If like me you are an avid reader of the IPU Review then you would have seen the editorial below that appeared in August’s issue, penned I assume by the editor, Marie McConn MPSI. For those of you who did not see it I am posting it here (with permission of course).
To my mind the Methadone Programme has been responsible for immeasurable good. With some proper communication it can do a lot more.
The Revolving Door Serves Nobody
He was released from prison on a Friday evening. He had completed his sentence. He is familiar with the system, having been in and out many, many times. He is a heroin addict and other members of his family have died of overdoses. He has three children and has been very keen to combat his addiction. He got his chance with the last prison term, because there was enough room to keep him for the full four months. In that time he stabilised on methadone, agreed to go to rehab, reduced his dose to insignificant levels, all while staying clean – a difficult thing to do in prison evidently!
Anyway, the process was in train. The authorities rang us to check his registration details a few weeks before his release. The application was made, approval given, all he needed was a place. The plan was that he would be released from prison direct to rehab. Despite his criminal record, he is vulnerable, and this is probably the best chance of success. Time passed, the release date loomed, still no place, so they increased his dose again. Then came Friday evening. He was released. There is no clinic on Saturdays. The prison doesn’t give take-outs. Saturday morning he begged us to give him a supply, but we simply couldn’t. So there he was, newly at liberty, with no support. He got arrested again. I don’t know what he did, but he had a charge sheet with him on Monday. Eventually, he got a dose Monday, Tuesday and Wednesday, still waiting for a bed in rehab. He failed to show up the next day, and the following day the prison rang to confirm his dose. He is back in again.
Some heroin addicts commit crime. Some heroin addicts get arrested. Some heroin addicts go to prison. Some heroin addicts get released. Then they commit crime again, get arrested again, go to prison again and get released again. The cycle continues, creating more and more victims all the time. Victims include the obvious ones, the person who was burgled, had a handbag snatched, was subject to a hold-up, but also the clients, their children, their families, even the hard-pressed taxpayer, who pays for this merry-go-round.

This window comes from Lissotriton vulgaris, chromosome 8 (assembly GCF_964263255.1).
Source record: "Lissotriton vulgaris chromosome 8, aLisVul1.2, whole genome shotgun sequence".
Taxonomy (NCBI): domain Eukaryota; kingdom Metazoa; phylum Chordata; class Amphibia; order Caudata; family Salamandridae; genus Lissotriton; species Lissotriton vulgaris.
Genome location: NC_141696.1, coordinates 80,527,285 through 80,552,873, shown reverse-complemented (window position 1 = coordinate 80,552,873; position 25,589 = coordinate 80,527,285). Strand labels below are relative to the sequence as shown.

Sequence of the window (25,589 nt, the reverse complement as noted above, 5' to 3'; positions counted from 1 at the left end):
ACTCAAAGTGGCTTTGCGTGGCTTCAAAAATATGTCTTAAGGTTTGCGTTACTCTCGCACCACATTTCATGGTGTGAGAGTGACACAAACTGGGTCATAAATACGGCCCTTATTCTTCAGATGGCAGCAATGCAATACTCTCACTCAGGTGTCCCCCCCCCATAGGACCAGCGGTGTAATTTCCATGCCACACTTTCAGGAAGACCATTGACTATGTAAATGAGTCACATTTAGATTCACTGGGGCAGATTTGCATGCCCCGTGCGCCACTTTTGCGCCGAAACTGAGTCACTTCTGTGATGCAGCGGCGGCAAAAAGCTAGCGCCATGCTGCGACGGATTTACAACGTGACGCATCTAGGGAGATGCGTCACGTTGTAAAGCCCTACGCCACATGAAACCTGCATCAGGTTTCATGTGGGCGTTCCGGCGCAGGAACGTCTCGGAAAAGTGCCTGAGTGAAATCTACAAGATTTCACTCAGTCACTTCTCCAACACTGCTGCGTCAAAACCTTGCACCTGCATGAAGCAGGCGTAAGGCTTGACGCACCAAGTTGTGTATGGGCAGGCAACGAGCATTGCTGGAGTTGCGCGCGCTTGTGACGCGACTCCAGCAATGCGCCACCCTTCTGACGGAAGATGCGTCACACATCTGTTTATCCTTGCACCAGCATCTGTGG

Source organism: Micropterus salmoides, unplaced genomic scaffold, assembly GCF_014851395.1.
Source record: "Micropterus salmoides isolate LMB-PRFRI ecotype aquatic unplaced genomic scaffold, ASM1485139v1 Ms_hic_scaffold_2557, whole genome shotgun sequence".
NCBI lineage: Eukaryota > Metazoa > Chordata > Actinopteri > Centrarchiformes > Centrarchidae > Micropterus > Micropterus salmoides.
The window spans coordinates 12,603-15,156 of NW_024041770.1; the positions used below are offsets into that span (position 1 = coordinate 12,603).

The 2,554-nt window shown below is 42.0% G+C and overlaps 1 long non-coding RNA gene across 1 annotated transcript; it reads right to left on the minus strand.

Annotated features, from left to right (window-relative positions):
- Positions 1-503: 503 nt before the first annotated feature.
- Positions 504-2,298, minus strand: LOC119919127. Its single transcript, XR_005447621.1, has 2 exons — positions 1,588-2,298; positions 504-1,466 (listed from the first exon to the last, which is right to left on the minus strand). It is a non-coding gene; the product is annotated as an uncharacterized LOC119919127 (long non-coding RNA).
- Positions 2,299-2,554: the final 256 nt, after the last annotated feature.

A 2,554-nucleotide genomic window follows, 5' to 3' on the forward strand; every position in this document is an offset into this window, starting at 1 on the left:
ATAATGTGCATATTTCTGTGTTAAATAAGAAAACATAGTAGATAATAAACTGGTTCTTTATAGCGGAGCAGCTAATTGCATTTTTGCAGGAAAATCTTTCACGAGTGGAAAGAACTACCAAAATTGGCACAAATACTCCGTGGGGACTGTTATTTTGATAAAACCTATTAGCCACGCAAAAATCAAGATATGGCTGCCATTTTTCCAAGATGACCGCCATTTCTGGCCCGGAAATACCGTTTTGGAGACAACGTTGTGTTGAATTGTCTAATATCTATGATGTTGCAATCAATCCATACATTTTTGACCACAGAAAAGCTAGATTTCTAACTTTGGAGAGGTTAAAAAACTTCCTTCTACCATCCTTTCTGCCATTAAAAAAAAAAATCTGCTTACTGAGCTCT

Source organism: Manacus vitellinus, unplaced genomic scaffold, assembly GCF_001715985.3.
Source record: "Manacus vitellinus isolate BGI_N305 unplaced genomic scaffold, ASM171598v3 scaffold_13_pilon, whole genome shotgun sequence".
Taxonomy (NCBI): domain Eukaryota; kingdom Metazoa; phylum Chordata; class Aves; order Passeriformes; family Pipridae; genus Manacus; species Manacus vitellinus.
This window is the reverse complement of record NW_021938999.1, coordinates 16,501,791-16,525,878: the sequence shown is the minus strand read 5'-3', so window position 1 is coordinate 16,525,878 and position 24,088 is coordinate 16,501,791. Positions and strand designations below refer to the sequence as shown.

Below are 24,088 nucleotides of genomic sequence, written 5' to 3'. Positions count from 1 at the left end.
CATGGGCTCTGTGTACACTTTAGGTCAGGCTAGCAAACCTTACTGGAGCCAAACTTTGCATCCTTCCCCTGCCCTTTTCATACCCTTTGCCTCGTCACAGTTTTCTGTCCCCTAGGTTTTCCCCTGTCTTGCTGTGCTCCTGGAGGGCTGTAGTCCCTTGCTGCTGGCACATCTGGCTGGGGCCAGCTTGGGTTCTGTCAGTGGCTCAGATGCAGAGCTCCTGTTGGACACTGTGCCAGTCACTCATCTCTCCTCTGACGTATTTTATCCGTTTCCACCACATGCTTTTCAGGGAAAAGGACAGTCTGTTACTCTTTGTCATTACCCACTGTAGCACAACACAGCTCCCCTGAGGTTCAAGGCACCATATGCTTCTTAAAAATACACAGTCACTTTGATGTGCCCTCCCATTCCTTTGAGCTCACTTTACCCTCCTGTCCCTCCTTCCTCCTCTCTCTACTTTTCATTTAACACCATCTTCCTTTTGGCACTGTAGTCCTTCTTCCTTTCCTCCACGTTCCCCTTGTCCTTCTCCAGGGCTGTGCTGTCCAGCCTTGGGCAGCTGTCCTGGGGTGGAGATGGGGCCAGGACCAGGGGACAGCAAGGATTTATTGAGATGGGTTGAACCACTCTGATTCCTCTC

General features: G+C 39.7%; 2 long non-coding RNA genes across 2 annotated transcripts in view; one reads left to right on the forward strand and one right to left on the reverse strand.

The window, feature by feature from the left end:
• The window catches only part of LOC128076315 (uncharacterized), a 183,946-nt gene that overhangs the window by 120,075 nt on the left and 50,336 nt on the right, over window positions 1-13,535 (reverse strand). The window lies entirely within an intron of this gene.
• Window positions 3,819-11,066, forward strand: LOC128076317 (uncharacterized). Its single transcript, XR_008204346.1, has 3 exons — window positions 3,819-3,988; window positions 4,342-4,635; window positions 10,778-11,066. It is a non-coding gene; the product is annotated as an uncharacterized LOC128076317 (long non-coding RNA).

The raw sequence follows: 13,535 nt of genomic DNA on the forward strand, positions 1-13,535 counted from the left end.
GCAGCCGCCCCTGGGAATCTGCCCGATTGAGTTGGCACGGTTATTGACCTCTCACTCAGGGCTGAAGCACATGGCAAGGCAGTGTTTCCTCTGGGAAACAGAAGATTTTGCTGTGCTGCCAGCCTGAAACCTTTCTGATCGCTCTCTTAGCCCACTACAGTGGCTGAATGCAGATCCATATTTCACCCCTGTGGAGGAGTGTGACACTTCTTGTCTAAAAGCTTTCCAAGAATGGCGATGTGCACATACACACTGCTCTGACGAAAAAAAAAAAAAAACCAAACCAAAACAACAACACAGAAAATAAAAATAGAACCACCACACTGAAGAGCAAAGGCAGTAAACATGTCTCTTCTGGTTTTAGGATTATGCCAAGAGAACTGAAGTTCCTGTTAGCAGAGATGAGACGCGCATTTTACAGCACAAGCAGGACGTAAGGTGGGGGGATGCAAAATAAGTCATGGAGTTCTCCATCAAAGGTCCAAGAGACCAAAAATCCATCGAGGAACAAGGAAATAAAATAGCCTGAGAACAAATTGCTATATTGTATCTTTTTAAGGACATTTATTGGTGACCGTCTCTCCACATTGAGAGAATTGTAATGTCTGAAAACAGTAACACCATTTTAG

And a merry-go-round it is.
The Methadone Programme is a valuable tool in the fight against drugs, but it is only one tool. It is very rewarding to see clients face their addiction, stabilise, re-build relationships with family, get a job, and integrate into society. And this does happen. But some clients don’t have the personal strength to achieve all this in the community. Some don’t have the family support, or may live in an area with a huge prevalence of drugs, so that local contacts can undermine their determination. Community based treatment can work, and has a place, but so does in-patient detox, residential rehab, and the use of other agents besides methadone. And sadly, sometimes prison could play a part as well. Prison is meant to rehabilitate as well as punish offenders. In the above case it was doing this, but ironically, the client’s sentence was too short. Maybe this “extension” will be a good thing. Liaison between the prison service and the health service is a must. People shouldn’t be released on Friday evenings with no means of continuing their treatment. That simply isn’t fair on them, on the pharmacy who regretfully has to turn them away, or on society at large.
Clients in custody are another problem. When people are in garda custody, they are literally between two stools. Clients in the community are the responsibility of the HSE. The health needs of prisoners are the responsibility of the Department of Justice. But clients in custody, being questioned or whatever are in never-never-land. The protocol is silent as to how they should get doses. Sometimes gardaí call to pharmacies seeking to collect the dose for the client. The difficulty here is that if the client has taken something, or swallowed something to avoid detection, the methadone may be too much. And the issue of liability in the event of a problem is at best unclear. If a GP is called and authorises a dose, he is meant to requisition it and pay for it himself and administer it to the client. Can you believe that? But no one can check to confirm that the client is registered on the programme. One man has already died of a methadone overdose in garda custody and I have had at least one experience of a client telling the guards he was attending us, when in fact he wasn’t. If he had got a dose on those terms he could also be dead.
The Methadone Programme is being reviewed at present. The HSE are going through the usual “policy” of seeking submissions and then making up their own minds. It obviously doesn’t occur to them to actually engage with and consult service providers and discuss issues.
I suppose that there is no chance that representatives of practising GPs, pharmacists, outreach workers, gardaí and prison officers might actually sit down together and tease out the issues in the system. I suppose that would be too simple.